Why Does a Cat Knead?
You may have noticed that your cat likes to knead fabrics and other soft surfaces with its paws, maybe even you. This kneading behavior is very common in cats, it may look kind of comical, especially if you imagine that your cat is kneading some delicious dough.
You are probably wondering why your cat is kneading. It’s a totally normal behavior and it’s usually never a sign of any sort of medical condition. It’s just something that cats do. Let’s keep in mind that there’s no actual scientific proof of why cats knead, but there are some very reasonable explanations nonetheless.
A Reminder of Nursing
One of the reasons why cats may knead soft objects with their paws is because it’s a throwback to the days of nursing from their mothers. When cats are kittens they nurse, which means that they suckle milk from their mothers.
When cats nurse, they often use their paws to knead the area around the nipple, which is to help get the milk flowing. This is a behavior left over from kittenhood. It may or may not phase out over time, but it is normal, not a cause for concern.
Comforting and Relaxing
It is assumed that some cats like to knead soft objects such as blankets simply out of enjoyment and relaxation. Some cats just love kneading, they like the feeling of it. For many cats it may be a way to relax, not unlike humans squeezing a stress ball or meditating.
Kneading can be very calming for a cat’s nerves. Whether it needs calming due to stress or the cat just wants to relax, kneading in this way is also totally normal.
They Enjoy the Feeling
Cats are very curious creatures and they are often greatly stimulated by feelings and physical sensations. Just like a cat may like to chew on something with its mouth because it likes the texture of whatever it’s chewing on, it may knead a blanket or other soft objects for much of the same reason.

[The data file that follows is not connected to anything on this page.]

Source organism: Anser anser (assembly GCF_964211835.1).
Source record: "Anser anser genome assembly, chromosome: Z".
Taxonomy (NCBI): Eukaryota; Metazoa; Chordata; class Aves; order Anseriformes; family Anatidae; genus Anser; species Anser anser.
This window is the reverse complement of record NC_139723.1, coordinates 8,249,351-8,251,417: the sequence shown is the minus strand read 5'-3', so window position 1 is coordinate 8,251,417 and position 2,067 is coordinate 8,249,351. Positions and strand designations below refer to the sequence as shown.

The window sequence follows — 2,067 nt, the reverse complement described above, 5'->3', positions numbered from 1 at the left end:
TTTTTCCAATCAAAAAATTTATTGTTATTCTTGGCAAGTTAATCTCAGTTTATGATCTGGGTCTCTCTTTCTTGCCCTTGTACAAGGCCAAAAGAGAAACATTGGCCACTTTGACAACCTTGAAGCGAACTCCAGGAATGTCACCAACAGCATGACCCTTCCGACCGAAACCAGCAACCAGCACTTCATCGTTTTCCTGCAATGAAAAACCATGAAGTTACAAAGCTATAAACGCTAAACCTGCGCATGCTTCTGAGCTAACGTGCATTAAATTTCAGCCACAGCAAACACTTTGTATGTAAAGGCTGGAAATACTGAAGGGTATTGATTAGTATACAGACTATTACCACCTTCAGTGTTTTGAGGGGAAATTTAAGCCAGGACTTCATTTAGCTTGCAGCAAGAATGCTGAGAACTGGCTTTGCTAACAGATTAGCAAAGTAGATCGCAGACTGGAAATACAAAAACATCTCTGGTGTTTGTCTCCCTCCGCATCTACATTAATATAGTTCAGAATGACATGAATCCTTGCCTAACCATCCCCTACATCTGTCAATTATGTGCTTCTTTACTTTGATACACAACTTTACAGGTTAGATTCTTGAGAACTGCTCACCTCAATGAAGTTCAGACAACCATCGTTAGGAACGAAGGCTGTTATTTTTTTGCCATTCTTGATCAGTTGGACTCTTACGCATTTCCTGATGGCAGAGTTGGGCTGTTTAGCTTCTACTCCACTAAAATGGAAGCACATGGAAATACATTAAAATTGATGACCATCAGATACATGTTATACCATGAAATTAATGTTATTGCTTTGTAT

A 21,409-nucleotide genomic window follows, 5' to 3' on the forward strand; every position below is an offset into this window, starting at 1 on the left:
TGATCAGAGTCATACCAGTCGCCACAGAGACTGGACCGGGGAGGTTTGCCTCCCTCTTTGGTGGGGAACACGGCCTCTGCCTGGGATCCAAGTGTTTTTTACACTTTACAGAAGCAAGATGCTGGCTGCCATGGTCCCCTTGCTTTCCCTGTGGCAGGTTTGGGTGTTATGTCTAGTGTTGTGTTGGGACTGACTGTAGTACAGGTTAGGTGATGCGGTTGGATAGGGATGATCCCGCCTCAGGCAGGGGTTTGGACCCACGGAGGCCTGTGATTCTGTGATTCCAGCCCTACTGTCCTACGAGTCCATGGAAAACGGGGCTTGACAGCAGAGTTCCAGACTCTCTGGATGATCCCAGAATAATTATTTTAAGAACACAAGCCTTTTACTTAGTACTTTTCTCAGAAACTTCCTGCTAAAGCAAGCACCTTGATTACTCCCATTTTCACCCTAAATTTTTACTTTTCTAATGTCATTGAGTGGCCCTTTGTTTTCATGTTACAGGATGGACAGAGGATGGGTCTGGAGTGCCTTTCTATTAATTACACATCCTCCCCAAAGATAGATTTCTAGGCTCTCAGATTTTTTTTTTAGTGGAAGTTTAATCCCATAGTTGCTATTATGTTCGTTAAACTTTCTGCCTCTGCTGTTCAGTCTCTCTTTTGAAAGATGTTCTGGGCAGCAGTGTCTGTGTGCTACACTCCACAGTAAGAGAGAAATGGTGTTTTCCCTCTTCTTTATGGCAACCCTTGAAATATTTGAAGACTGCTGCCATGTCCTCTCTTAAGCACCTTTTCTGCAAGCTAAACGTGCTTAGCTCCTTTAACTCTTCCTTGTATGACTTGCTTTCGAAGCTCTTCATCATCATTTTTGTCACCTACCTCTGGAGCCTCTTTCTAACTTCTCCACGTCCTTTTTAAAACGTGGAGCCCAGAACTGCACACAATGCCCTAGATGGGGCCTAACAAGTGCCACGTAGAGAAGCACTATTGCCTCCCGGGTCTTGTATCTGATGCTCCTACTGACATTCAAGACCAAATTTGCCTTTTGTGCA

It just feels good, it’s interesting. Cats are some of the most inquisitive and fun-loving animals around. They might not need any other reason for kneading than simply loving the feeling.
A Throwback Prior to Domestication
Although this is in no way proven, a kneading cat may be exhibiting this behavior due to a throwback to the days prior to domestication. At one point in time, although thousands of years ago, cats were feral, not domesticated.
Cats like sleeping on soft and even surfaces. It is therefore assumed that cats may knead blankets or soft surfaces to pat them down, soften them up, and even them out.
They may be preparing a nice bed to sleep on. There may not be any foliage to knead and pat down inside of your home, but it does not mean that this instinctive behavior is going to disappear altogether.
Something which many people do not know about cats is that they actually have scent glands located in their paws. You may be familiar with the fact that cats will spray urine on items to mark their territory, and they may also claw items.
These are both signs of a cat asserting its dominance over a territory. This may also be the case if your cat is kneading items. Kneading something with their ways is a great way to get those scent glands flowing and to really work that scent into an object. It’s a cat saying that “this is my house!”
Although there is no real way to prove this, the reason for a cat kneading a soft blanket or surface may be as simple as it stretching out its feet and legs.
Just like when you get out of bed and do that big old morning stretch, a cat may also do this. Sometimes there is just no better feeling than a good stretch, a way to loosen those muscles.
Cats not only knead things like blankets and pillows, they may also knead you, their owners. Sure, this is fine if you have a declawed cat, but if your cat still has its claws, this can be painful.
Pain aside, it is assumed that cats kneading their owners do so out of comfort, love, and affection. If your cat is sitting in your lap, purring, and kneading your legs or arms, you can rest assured that it feels comfy and secure.
As you can see, in no way is kneading an indication of unhappiness or illness. Whether due to simple instincts, stretching muscles, marking territory, or pure enjoyment, a kneading cat is nothing to be worried about.